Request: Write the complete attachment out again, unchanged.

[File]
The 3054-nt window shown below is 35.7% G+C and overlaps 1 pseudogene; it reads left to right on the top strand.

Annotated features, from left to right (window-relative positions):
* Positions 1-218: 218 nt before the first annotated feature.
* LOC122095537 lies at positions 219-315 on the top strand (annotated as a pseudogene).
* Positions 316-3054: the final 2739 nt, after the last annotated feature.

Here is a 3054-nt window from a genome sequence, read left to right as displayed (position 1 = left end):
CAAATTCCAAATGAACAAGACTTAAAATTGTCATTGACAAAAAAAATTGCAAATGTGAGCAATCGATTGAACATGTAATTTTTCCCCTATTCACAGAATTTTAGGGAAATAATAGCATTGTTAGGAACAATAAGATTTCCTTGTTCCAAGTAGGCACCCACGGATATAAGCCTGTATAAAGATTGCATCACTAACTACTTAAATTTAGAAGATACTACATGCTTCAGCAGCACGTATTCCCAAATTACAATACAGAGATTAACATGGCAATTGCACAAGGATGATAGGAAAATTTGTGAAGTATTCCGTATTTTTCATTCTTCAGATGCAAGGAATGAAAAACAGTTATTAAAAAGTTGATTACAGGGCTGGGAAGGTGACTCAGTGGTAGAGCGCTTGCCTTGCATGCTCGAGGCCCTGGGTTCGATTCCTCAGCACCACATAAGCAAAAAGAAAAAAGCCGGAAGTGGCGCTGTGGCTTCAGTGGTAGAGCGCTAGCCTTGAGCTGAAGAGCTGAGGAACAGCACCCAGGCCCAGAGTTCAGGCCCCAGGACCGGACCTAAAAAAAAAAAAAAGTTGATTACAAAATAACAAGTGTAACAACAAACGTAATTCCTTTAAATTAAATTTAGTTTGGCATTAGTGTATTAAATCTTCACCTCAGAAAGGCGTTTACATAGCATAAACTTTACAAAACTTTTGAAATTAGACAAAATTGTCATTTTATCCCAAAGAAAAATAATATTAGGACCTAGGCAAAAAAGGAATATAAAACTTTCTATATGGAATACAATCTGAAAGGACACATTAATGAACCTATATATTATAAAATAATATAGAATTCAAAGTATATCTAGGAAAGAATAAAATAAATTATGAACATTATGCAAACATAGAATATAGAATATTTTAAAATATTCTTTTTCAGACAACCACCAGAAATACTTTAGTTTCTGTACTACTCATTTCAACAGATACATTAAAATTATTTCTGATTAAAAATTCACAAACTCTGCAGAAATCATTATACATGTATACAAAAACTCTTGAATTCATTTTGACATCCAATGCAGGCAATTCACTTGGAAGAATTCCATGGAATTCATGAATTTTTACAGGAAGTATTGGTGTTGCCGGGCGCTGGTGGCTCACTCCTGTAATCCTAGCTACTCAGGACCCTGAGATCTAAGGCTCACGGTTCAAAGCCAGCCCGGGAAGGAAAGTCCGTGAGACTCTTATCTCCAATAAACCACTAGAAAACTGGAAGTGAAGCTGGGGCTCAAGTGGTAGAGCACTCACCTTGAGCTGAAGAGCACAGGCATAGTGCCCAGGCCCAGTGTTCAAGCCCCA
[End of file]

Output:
The 3054-nt window shown below is 35.7% G+C and overlaps 1 pseudogene; it reads left to right on the top strand.

Annotated features, from left to right (window-relative positions):
* Positions 1-218: 218 nt before the first annotated feature.
* LOC122095537 lies at positions 219-315 on the top strand (annotated as a pseudogene).
* Positions 316-3054: the final 2739 nt, after the last annotated feature.

Here is a 3054-nt window from a genome sequence, read left to right as displayed (position 1 = left end):
CAAATTCCAAATGAACAAGACTTAAAATTGTCATTGACAAAAAAAATTGCAAATGTGAGCAATCGATTGAACATGTAATTTTTCCCCTATTCACAGAATTTTAGGGAAATAATAGCATTGTTAGGAACAATAAGATTTCCTTGTTCCAAGTAGGCACCCACGGATATAAGCCTGTATAAAGATTGCATCACTAACTACTTAAATTTAGAAGATACTACATGCTTCAGCAGCACGTATTCCCAAATTACAATACAGAGATTAACATGGCAATTGCACAAGGATGATAGGAAAATTTGTGAAGTATTCCGTATTTTTCATTCTTCAGATGCAAGGAATGAAAAACAGTTATTAAAAAGTTGATTACAGGGCTGGGAAGGTGACTCAGTGGTAGAGCGCTTGCCTTGCATGCTCGAGGCCCTGGGTTCGATTCCTCAGCACCACATAAGCAAAAAGAAAAAAGCCGGAAGTGGCGCTGTGGCTTCAGTGGTAGAGCGCTAGCCTTGAGCTGAAGAGCTGAGGAACAGCACCCAGGCCCAGAGTTCAGGCCCCAGGACCGGACCTAAAAAAAAAAAAAAGTTGATTACAAAATAACAAGTGTAACAACAAACGTAATTCCTTTAAATTAAATTTAGTTTGGCATTAGTGTATTAAATCTTCACCTCAGAAAGGCGTTTACATAGCATAAACTTTACAAAACTTTTGAAATTAGACAAAATTGTCATTTTATCCCAAAGAAAAATAATATTAGGACCTAGGCAAAAAAGGAATATAAAACTTTCTATATGGAATACAATCTGAAAGGACACATTAATGAACCTATATATTATAAAATAATATAGAATTCAAAGTATATCTAGGAAAGAATAAAATAAATTATGAACATTATGCAAACATAGAATATAGAATATTTTAAAATATTCTTTTTCAGACAACCACCAGAAATACTTTAGTTTCTGTACTACTCATTTCAACAGATACATTAAAATTATTTCTGATTAAAAATTCACAAACTCTGCAGAAATCATTATACATGTATACAAAAACTCTTGAATTCATTTTGACATCCAATGCAGGCAATTCACTTGGAAGAATTCCATGGAATTCATGAATTTTTACAGGAAGTATTGGTGTTGCCGGGCGCTGGTGGCTCACTCCTGTAATCCTAGCTACTCAGGACCCTGAGATCTAAGGCTCACGGTTCAAAGCCAGCCCGGGAAGGAAAGTCCGTGAGACTCTTATCTCCAATAAACCACTAGAAAACTGGAAGTGAAGCTGGGGCTCAAGTGGTAGAGCACTCACCTTGAGCTGAAGAGCACAGGCATAGTGCCCAGGCCCAGTGTTCAAGCCCCA